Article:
I’m an introvert. This is something I am only recently really exploring. So, I thought it might be fun to write about it. And hey, huge blog series potential!
I do answer my telephone. When I am at home and not busy (and you are not a telemarketer), I really do answer my telephone.
I do not check my caller ID for missed calls. If you called and did not leave a message, I will not know that you called (and will not know to return your call).
I feel the need to repeat this information at least three times a week, to various people.
You never answer your phone!
You don’t call me back.
Why do you even have a telephone?
I get it all, in varying levels of passive-aggression and moodiness, depending on the person razzing my telephone habits and how long they’ve been “trying” to get in contact with me.
I’m an introvert. I love visiting with people, and often have coffee dates lined up, but I don’t like groups of more than three, and I always need at least a day to re-charge after. I need to think before I speak, I am awful at confrontation and always shut down. I don’t enjoy interruptions, I do my best work solo, I prefer to listen, and I will always write better than I speak.
I hate the telephone.
This is kind of funny considering how many positions of employment I have had that flat out require my (sometimes constant) use of the phone. (I was once a call taker, and radio dispatcher for the RCMP. I did not last long in that job at all.) I will avoid its use like the plague (it is), and far prefer email (which is better for my record maintenance anyway).
A few months back, when I was trying to decide if I was the only person in existence who hated the telephone (I know I’m not, but sometimes, especially late at night, when your brain won’t hush, you Google ALL THE THINGS), I stumbled across this post by Andy Mort, Phone-Reluctant Introverts, There Is Nothing Wrong With You.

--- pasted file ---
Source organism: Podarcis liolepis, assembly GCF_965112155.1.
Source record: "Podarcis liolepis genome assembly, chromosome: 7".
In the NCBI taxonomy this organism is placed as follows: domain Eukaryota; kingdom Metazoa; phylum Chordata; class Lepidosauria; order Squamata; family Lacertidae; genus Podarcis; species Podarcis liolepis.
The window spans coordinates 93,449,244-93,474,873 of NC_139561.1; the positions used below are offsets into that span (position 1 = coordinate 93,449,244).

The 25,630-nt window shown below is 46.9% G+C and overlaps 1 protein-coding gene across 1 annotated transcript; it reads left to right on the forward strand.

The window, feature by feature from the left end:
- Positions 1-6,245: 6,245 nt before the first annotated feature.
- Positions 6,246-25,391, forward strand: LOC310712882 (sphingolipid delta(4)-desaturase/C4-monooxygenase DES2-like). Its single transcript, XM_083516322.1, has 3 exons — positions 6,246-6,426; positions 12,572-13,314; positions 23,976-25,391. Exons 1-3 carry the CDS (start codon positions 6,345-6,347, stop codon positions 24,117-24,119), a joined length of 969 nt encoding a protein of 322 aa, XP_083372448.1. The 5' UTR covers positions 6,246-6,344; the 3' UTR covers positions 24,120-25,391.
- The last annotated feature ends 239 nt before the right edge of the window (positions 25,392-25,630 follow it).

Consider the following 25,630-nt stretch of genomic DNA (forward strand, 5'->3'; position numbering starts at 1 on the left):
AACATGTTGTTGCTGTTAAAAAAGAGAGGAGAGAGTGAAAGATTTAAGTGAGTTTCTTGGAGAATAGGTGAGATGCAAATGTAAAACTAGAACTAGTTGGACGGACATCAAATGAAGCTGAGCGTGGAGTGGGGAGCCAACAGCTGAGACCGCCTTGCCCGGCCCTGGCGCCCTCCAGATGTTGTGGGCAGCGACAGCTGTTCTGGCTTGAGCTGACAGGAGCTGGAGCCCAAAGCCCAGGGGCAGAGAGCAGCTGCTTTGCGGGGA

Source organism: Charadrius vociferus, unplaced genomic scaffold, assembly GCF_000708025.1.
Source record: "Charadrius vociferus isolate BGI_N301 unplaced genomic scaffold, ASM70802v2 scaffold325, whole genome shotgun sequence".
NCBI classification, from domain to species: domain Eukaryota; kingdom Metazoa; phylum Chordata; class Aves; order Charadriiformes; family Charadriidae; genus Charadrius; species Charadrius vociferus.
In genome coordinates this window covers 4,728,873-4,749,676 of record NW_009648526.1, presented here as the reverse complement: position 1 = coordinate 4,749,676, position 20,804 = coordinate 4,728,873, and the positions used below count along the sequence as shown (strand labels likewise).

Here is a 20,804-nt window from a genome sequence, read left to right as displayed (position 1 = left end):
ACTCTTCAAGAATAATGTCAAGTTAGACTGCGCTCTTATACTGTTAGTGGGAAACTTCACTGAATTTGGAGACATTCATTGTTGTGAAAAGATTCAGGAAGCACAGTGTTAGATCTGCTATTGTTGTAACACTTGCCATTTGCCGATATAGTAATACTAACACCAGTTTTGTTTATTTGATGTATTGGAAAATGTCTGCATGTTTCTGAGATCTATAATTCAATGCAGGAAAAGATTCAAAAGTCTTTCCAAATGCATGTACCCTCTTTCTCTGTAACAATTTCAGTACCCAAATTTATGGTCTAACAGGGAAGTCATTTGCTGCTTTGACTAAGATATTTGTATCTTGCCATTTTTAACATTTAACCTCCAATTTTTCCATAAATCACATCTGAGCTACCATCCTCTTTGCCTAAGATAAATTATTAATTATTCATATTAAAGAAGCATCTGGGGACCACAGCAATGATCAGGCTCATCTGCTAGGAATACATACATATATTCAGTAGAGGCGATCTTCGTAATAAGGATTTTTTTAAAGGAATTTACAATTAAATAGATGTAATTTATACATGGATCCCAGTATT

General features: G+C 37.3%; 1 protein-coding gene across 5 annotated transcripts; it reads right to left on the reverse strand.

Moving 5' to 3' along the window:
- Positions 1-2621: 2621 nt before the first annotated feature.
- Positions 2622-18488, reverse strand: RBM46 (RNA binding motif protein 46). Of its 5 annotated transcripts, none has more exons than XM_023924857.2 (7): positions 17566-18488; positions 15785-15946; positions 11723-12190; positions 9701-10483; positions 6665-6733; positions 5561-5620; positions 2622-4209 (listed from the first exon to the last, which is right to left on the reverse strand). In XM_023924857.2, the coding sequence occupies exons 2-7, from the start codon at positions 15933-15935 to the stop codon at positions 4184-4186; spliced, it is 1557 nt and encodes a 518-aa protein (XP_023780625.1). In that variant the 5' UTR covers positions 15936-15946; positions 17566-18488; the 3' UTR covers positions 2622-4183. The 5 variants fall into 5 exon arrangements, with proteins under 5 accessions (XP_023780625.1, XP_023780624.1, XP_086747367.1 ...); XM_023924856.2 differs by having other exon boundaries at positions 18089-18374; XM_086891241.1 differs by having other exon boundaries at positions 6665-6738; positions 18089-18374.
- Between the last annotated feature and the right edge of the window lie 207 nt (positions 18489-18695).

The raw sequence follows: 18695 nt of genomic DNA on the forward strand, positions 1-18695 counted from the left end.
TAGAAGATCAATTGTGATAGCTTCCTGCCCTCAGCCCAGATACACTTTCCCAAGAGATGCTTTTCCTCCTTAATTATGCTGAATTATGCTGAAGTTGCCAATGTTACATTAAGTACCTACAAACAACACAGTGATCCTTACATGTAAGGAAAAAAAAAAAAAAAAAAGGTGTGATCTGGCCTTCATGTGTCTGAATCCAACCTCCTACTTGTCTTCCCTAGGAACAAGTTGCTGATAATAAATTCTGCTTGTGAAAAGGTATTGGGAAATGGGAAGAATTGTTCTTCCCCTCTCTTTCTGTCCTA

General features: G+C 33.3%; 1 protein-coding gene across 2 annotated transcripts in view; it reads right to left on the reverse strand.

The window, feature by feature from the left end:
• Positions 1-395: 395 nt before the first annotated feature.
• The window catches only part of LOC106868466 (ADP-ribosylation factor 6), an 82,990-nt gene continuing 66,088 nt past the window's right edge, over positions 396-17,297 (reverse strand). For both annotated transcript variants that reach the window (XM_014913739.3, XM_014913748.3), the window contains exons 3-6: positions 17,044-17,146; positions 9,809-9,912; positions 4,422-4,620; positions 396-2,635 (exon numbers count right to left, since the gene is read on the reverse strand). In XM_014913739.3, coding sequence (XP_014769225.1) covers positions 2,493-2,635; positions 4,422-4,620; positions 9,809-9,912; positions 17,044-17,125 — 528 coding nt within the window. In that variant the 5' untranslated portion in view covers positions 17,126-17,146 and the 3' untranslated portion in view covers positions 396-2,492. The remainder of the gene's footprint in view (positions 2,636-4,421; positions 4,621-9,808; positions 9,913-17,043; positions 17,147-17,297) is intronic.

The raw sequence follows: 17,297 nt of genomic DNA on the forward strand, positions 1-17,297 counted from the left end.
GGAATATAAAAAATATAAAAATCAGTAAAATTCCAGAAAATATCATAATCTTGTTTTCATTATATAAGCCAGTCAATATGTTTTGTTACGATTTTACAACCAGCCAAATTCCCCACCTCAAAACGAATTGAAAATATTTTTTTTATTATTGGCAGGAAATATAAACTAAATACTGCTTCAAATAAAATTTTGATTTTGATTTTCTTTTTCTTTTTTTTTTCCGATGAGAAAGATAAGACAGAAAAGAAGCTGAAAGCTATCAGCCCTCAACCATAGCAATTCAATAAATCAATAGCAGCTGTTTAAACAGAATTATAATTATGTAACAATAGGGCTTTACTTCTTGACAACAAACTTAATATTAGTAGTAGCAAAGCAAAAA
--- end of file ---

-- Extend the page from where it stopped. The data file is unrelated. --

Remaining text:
It’s me. Right there on that page, written by someone I wouldn’t be able to pick out of a crowd of two, is me. In short, Mort writes about this very real aspect of introversion. The telephone is intrusive, and answering it is not easy, as it often requires that you switch gears, which is rarely Introvert friendly.
Mort also outlines that this is not a choice. Like introversion, telephone-reluctance is a part of who you are. I can attest. The sound of a ringing phone can sometimes bring forth anxiety like little else. I am, like Mort, not being intentionally rude if I do not answer. It’s not that I don’t like you, or I don’t enjoy our conversations (though that is sometimes a thing, but that’s anxiety for a different day), it’s that via the telephone isn’t always the best way for us to visit. (Sometimes it is, especially when my phone buddy lives hundreds of kilometers away. But, then, those calls are usually pre-arranged so that we can both clear some time for a proper visit, and I can put myself into the space required for a good phone call.)
I think my favourite part of Mort’s article, the piece that speaks to me the strongest, is where he writes about expecting an answer. We live in this crazy world where we have so much information and ability literally at our fingertips, available instantly, that we expect it of everything and everyone. I don’t like to operate like that. I don’t like an instant (often over) share of my life. I disseminate information how, to whom, and when I choose. (It’s the main reason that I no longer maintain a Facebook page.)
“In my opinion, it’s ruder to expect an answer than it is not to give one.”
This part of the article also lends a lot of credence to my “I need to think before I speak” personality trait. There are some phone calls I take eagerly, knowing exactly how they’ll go and how long they’ll last. There are others that I do not take, knowing that I can call that person back when I am more mentally present, or prepared, to take them on, via the telephone.
Again, Mort said it well, “it’s not you, but it’s ALSO not me. It’s that stupid phone, leave me a message and I’ll get back to you when I can.”